Because of the risks and costs associated with best-of-breed CRM solutions, these vendors recommend a single vendor solution. "When you have a best-of-breed solution, every time a vendor puts out a new release, that integration breaks down," contends Arthur. "But not all suite vendors have a truly integrated suite. Most of them have put together an end-to-end solution through heavy acquisition, meaning they really just integrated or created interfaces for the various components."
While integration costs are a concern, the services of an experienced CRM systems integrator could save time and money in the long run. AMR Research interviewed 80 companies that had recently implemented CRM. Nearly 40% of the respondents had used the services of an integrator, while the others were split between in-house IT staff and vendor-led implementation. According to the December 2002 report "CRM: Inflicting or Profit?," 87% of the integrator-assisted CRM implementations were on schedule or ahead of schedule, while 46% of those led by in-house IT staff were behind schedule. Projects led by integrators were also more than twice as likely to come in at or under budget than vendor-led implementations. Integrators often bring expertise beyond technology to promote the success of a project. For example, an integrator may provide consultation on change management, which AMR found jeopardized the CRM initiatives of nearly half of the respondents.
Review Your CRM Strategy Regularly
Even a well-planned CRM strategy is going to require ongoing investment if it is going to continue to deliver a return. "One thing that has been consistently clear is that when an organization isn't committed to the process, it will fail," says Smith. "CRM has to be viewed as a lifeblood application that is part of the business. If it isn't maintained, it becomes less and less relevant. Many companies have experienced layoffs and changeovers or revamped business processes entirely, but they haven't adjusted their CRM strategies to mirror these higher level changes."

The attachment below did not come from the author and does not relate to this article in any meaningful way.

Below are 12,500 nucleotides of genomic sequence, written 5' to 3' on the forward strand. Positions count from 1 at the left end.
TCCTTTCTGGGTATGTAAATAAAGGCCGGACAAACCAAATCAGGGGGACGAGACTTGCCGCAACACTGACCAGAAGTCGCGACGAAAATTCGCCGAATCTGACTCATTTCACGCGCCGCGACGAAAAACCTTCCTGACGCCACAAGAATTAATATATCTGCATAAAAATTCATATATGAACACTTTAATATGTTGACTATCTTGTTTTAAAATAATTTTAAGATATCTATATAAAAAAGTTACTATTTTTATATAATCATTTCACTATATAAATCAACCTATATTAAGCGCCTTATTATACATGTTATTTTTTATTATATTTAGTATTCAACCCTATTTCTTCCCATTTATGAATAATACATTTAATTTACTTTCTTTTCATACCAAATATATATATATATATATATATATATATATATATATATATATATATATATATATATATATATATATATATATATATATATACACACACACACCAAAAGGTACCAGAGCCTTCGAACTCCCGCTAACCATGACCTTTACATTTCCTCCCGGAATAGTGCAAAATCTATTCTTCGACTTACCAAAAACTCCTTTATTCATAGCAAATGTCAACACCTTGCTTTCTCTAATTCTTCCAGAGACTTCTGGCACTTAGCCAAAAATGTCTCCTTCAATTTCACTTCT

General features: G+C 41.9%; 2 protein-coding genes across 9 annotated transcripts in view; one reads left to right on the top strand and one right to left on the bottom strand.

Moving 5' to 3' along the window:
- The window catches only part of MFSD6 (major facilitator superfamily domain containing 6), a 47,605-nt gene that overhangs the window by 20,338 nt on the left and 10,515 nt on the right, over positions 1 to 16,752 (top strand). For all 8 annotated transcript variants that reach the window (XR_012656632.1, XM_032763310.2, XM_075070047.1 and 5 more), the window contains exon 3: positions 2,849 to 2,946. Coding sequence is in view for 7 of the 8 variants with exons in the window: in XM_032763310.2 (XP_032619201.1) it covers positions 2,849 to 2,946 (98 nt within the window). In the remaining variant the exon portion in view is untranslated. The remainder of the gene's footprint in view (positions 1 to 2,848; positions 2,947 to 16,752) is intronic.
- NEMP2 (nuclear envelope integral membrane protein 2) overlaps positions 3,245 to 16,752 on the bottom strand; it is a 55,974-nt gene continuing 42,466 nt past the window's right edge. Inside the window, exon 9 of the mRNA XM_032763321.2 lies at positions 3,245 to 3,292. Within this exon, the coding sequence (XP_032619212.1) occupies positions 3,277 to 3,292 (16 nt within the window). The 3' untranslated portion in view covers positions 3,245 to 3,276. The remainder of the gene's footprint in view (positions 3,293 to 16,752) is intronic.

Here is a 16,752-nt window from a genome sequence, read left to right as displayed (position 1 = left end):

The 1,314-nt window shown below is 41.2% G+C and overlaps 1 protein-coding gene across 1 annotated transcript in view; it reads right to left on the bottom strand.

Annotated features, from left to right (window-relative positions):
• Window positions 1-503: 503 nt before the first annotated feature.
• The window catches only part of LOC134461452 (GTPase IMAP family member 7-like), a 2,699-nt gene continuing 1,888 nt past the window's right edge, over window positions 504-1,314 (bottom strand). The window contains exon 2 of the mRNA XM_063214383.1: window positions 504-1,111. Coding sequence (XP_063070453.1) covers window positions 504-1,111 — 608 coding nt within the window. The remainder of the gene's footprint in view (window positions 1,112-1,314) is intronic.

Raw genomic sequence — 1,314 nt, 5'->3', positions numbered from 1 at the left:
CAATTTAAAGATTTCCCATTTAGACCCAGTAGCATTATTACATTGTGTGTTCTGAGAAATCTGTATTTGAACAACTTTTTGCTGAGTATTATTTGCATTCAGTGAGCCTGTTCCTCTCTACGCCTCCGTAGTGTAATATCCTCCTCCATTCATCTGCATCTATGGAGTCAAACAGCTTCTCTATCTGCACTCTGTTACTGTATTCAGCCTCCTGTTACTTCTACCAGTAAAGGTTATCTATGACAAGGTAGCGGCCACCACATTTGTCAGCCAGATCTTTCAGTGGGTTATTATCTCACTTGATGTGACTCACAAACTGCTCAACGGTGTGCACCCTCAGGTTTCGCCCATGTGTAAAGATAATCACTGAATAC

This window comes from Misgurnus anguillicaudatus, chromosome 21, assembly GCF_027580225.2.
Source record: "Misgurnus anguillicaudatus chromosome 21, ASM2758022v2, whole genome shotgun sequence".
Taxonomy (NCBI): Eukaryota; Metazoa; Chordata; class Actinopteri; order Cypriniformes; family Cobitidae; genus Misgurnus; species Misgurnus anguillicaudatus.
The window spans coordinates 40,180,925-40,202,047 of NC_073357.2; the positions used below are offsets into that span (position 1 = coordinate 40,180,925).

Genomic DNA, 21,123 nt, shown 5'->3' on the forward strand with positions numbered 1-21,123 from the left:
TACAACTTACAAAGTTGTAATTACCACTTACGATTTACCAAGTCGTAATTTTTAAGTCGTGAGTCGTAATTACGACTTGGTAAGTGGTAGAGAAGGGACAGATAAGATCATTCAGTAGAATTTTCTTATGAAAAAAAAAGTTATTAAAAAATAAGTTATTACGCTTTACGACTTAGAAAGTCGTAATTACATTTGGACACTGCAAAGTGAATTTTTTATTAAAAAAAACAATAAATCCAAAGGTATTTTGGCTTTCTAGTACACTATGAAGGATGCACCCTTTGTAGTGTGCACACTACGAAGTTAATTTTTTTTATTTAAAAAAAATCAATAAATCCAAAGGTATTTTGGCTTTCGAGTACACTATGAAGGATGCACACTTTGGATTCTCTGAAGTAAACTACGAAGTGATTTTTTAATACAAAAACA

The temptation during tough economic times may be to decrease IT spending, but the right CRM solution can help an organization weather the downturn. "Invest in CRM to control costs during this weakened economy, but with a vision to be prepared to take market share when the economy picks up," advises Wilson. "A project can pay off right now to protect and grow revenue by helping you cross-sell additional services and protect against customer churn. Your company will be in a stronger position than competitors when customers start spending again. The vendor you choose has to have enterprise vision and still be willing to partner with you on tactical projects of reasonable duration and scope."